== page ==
Industry: Industrial & Contract
Products: Precision sheet metal, machining, and electromechanical assembly
Co-owner and President Patrick Scott sees a bright future with continued growth in a widening range of industries.
Jerry Flesher founded Advantage Manufacturing as a division of J.A. Flesher Corp. and spun it off as a standalone company in 2005. Scott and CFO Laddie Blaskowski joined Flesher as partners in 2010.
In the years since, Advantage has grown from about 25 employees to 90 and expanded its footprint from 30,000 square feet to 70,000, as annual revenue has increased to roughly $10 million. "It's looking better than it has in a while in our little world," says Scott.
Scott credits his team with the company's success. "A lot of our growth has been directly from on-time delivery and quality," he says. "So we do good and then a buyer moves to another company, and then we get that company."
Advantage's varied customer base includes heavy and light rail, communications, law enforcement, medical, and military. Jobs range from custom canine enclosures for police cars to assembly of hydraulic mining controllers.
"We go after everything," Scott says. "We're in every industry possible because we want to be diversified. Things go up and down, and you don't want to be in one industry."
Turnkey services help set the company apart. Advantage offers engineering design services, so it can take a product from concept to completion. "One of my biggest focuses is growing the final product," Scott says. "The fully integrated product is really what we like to do."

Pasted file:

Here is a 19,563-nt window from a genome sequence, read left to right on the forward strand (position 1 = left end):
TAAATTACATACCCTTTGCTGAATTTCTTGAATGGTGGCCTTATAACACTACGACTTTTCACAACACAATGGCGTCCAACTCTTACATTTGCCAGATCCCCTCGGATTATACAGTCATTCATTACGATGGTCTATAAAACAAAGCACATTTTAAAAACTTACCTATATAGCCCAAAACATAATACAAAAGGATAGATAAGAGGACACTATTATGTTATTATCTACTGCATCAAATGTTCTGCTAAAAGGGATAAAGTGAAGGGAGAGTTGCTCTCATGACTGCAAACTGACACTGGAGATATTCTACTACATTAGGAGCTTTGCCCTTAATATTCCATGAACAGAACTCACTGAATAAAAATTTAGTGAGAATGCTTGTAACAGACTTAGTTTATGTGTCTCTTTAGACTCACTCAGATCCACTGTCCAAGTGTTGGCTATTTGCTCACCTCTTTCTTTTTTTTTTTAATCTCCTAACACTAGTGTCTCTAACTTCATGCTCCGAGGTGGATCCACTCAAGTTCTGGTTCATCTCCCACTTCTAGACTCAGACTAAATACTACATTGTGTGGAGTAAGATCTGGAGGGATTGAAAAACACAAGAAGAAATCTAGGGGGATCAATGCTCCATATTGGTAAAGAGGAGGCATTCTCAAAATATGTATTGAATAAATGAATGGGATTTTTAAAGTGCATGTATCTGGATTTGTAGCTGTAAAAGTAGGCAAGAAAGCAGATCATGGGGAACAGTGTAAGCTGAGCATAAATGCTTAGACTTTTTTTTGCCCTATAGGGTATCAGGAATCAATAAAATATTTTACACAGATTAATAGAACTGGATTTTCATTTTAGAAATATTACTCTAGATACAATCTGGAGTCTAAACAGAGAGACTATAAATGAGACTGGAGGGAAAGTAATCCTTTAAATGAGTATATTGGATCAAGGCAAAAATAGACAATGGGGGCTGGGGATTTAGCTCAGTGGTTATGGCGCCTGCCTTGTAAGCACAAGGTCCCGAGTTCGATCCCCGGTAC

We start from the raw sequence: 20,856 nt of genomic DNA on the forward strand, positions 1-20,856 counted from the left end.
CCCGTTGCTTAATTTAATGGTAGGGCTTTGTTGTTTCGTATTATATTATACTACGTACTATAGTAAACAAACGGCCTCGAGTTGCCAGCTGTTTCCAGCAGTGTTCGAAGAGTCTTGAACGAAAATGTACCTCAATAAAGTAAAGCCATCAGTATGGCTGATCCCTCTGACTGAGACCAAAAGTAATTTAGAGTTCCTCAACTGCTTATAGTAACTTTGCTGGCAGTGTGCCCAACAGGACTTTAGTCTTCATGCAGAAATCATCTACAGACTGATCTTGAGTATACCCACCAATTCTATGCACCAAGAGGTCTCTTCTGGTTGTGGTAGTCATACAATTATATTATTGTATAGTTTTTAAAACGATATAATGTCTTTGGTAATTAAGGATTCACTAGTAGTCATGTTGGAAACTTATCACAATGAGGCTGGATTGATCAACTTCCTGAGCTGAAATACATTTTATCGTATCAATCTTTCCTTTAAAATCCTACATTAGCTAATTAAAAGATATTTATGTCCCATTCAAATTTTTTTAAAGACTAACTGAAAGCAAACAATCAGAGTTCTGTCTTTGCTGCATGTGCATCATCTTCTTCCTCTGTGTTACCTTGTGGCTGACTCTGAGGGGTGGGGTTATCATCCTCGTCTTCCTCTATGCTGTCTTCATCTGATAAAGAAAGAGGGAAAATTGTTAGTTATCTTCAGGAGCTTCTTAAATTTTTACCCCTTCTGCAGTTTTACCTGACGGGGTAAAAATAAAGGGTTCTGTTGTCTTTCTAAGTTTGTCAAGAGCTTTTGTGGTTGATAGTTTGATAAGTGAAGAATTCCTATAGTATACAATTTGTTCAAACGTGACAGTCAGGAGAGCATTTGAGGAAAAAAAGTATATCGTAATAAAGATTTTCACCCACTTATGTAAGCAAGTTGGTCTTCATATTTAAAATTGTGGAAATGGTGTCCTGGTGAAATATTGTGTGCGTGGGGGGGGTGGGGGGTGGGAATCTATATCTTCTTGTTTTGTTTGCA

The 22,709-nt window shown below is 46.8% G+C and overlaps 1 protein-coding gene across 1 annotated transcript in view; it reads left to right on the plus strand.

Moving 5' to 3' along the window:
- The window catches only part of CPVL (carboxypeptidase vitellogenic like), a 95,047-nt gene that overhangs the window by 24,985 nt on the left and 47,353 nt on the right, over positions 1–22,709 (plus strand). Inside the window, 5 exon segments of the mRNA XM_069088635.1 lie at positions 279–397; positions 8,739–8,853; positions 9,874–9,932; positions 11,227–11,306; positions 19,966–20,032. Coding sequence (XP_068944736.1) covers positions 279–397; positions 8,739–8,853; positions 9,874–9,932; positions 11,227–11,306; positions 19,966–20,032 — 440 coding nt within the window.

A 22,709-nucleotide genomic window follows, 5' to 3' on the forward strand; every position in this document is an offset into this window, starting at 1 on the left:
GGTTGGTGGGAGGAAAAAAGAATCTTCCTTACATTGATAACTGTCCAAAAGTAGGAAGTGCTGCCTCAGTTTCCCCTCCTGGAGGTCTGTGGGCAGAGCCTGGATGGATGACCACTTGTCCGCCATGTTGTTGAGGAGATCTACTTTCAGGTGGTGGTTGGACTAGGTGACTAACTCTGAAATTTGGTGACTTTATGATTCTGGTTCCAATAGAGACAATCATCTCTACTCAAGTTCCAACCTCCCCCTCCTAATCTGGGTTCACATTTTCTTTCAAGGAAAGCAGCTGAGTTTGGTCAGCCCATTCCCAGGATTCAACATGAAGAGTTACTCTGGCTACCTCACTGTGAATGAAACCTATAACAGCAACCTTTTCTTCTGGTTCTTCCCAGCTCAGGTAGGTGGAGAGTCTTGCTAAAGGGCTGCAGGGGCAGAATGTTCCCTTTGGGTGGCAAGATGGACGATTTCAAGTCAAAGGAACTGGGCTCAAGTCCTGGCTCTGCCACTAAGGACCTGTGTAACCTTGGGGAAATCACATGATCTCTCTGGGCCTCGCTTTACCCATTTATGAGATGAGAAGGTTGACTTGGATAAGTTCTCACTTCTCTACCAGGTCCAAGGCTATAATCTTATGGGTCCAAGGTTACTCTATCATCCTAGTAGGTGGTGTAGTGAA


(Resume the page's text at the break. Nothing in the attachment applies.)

"We've really added a lot of that since Laddie and I bought in," he says. The company used to "send everything out" for services such as powder coating and plating. "What we've done is started bringing everything back in, which is kind of a different model. In the '80s and '90s, it kind of went to where everyone said we just do this or we just do that. Then everything went to China and Puerto Rico, and manufacturing kind of went down. We're trying to get back to doing everything here. That's why we've added plating services in the last couple of years."
Manufacturing in the U.S. is seeing a resurgence, Scott says. "I think a lot of people are really moving toward reshoring. We are seeing a lot of activity, a lot of people who were building overseas who are bringing it back. A lot of people in our business did go out of business and did shut down. So now, for the people who are still here, there's a lot of opportunity."
Challenges: Advantage leases its main building it and has expanded its footprint through an addition it requested and that the building owners paid for; it also has occupied nearby buildings in stages.
"We just keep knocking holes in the walls," Scott says. But such expansion is a challenge. "Dealing with regional, because we're manufacturers, they're very strict."
Opportunities: "We just keep growing the customers we have and getting new customers," Scott says. Aerospace is a new focus for the company, and that is where he sees the biggest opportunity. "The main reason we decided to go into the aerospace-machining field is so we wouldn't have to grow the building, the facilities. I can do a lot more with the machines I have, and machining centers are small; sheet metal is big. The sheet metal takes up so much space. The machining, it's high dollars, small parts. That's what we're going after."
Needs: Scott says good people are the company's biggest need, adding, "The challenge is getting good people who really want to work." Pikes Peak Community College in Colorado Springs "is stepping up with training for this industry: welding, machining," he adds. "The more community colleges can go back to a trade, the better it would probably be for us."